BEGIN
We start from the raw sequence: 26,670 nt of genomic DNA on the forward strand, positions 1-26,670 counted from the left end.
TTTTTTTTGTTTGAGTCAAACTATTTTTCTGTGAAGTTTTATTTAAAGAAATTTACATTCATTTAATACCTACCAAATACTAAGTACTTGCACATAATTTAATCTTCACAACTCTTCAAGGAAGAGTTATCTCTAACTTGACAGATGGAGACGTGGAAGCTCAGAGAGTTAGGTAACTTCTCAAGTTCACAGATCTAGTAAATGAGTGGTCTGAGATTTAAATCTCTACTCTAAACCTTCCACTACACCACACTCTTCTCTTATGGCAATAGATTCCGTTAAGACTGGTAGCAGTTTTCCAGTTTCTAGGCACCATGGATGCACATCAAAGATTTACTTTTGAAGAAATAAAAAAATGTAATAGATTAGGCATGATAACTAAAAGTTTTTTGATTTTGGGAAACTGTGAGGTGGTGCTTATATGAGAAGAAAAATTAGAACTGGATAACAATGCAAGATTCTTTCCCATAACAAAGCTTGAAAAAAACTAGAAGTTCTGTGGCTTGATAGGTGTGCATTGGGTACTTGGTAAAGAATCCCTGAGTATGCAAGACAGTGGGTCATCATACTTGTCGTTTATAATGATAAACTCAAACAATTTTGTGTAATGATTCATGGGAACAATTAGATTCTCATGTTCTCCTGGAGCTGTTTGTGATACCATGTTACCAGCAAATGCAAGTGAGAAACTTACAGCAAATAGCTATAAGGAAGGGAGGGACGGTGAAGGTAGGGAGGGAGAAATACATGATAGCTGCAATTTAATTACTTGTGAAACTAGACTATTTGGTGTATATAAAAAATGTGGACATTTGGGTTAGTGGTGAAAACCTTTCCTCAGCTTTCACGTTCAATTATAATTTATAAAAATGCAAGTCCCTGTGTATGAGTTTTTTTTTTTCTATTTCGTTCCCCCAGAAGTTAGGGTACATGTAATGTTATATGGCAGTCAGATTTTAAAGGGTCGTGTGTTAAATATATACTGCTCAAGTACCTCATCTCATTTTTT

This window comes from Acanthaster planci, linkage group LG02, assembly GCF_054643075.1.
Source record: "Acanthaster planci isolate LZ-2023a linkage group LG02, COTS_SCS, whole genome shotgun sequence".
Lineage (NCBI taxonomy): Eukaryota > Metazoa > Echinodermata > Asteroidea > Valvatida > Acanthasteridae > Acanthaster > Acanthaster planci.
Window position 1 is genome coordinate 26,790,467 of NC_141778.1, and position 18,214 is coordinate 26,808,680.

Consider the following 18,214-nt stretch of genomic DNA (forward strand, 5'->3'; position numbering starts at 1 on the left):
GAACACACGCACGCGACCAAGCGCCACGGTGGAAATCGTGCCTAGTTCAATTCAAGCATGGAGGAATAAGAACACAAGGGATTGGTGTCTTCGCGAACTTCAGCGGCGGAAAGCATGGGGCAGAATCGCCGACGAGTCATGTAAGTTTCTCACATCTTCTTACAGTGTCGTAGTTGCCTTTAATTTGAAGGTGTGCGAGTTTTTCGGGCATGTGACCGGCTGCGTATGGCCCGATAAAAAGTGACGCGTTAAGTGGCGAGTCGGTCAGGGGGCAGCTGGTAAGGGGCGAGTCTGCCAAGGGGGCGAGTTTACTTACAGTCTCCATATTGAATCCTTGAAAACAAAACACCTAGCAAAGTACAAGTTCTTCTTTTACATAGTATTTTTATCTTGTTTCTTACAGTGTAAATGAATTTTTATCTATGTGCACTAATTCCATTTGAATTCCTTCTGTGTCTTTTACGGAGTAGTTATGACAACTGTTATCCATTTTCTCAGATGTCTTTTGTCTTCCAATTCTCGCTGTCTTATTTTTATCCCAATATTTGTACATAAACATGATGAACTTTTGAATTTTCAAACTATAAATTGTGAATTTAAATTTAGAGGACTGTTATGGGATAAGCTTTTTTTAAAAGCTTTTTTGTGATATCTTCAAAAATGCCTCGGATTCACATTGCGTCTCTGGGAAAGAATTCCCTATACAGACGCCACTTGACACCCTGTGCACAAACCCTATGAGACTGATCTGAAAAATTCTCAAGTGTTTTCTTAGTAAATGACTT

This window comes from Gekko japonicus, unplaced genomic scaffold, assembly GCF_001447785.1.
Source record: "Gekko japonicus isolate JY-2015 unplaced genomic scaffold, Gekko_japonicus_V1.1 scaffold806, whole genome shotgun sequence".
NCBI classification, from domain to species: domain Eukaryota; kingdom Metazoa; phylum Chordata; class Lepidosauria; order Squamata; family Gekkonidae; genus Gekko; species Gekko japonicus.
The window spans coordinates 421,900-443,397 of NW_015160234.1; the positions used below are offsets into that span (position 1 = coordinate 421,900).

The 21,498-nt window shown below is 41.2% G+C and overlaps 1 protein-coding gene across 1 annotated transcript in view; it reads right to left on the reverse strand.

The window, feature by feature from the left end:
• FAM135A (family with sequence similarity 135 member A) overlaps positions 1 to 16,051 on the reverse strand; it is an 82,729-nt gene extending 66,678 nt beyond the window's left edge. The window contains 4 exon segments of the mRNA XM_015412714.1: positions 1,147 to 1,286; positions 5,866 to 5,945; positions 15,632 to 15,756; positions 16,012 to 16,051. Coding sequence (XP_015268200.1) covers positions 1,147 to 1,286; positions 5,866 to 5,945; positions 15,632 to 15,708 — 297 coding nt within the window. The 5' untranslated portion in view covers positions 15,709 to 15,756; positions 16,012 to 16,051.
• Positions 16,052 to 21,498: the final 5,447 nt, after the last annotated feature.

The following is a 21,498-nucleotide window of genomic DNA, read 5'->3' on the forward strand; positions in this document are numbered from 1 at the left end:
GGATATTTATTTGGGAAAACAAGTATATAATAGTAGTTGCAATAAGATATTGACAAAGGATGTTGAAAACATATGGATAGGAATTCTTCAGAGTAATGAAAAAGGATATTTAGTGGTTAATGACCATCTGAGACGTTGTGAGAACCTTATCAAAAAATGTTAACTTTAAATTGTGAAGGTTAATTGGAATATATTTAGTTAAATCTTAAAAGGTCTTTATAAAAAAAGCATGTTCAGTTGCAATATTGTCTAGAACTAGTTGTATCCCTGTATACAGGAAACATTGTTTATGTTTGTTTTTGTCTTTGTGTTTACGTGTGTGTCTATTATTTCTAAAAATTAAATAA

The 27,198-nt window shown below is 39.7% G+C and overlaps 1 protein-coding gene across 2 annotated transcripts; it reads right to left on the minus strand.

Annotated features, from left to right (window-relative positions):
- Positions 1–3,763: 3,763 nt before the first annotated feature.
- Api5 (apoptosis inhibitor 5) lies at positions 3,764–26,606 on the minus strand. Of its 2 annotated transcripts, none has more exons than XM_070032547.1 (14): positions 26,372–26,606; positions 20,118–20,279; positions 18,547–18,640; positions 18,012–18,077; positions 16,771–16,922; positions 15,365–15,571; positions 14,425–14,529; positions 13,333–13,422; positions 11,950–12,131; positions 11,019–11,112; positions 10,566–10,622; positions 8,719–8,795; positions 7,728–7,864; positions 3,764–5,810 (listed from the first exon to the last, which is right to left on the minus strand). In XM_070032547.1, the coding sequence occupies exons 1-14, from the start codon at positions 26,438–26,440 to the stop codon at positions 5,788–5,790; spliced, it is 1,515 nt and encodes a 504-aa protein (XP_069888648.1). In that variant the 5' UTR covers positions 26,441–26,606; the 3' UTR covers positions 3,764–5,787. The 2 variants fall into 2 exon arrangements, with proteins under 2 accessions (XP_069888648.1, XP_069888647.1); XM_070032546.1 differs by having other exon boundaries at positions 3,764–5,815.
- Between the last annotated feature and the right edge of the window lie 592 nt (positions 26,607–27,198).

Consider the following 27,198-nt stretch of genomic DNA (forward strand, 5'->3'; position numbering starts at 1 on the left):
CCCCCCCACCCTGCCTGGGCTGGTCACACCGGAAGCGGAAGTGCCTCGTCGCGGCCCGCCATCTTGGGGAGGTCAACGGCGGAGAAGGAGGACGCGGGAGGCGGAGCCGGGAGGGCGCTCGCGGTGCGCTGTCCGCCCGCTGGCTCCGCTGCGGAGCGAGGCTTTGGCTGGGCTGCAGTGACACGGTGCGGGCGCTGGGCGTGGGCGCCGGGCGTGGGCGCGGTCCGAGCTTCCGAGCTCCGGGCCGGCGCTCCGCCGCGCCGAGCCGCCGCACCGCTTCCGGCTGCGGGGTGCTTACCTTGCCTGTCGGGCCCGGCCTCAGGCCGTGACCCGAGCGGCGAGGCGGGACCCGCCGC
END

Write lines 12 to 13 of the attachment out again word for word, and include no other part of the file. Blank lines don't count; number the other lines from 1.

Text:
The window spans coordinates 421,900-443,397 of NW_015160234.1; the positions used below are offsets into that span (position 1 = coordinate 421,900).

The 21,498-nt window shown below is 41.2% G+C and overlaps 1 protein-coding gene across 1 annotated transcript in view; it reads right to left on the reverse strand.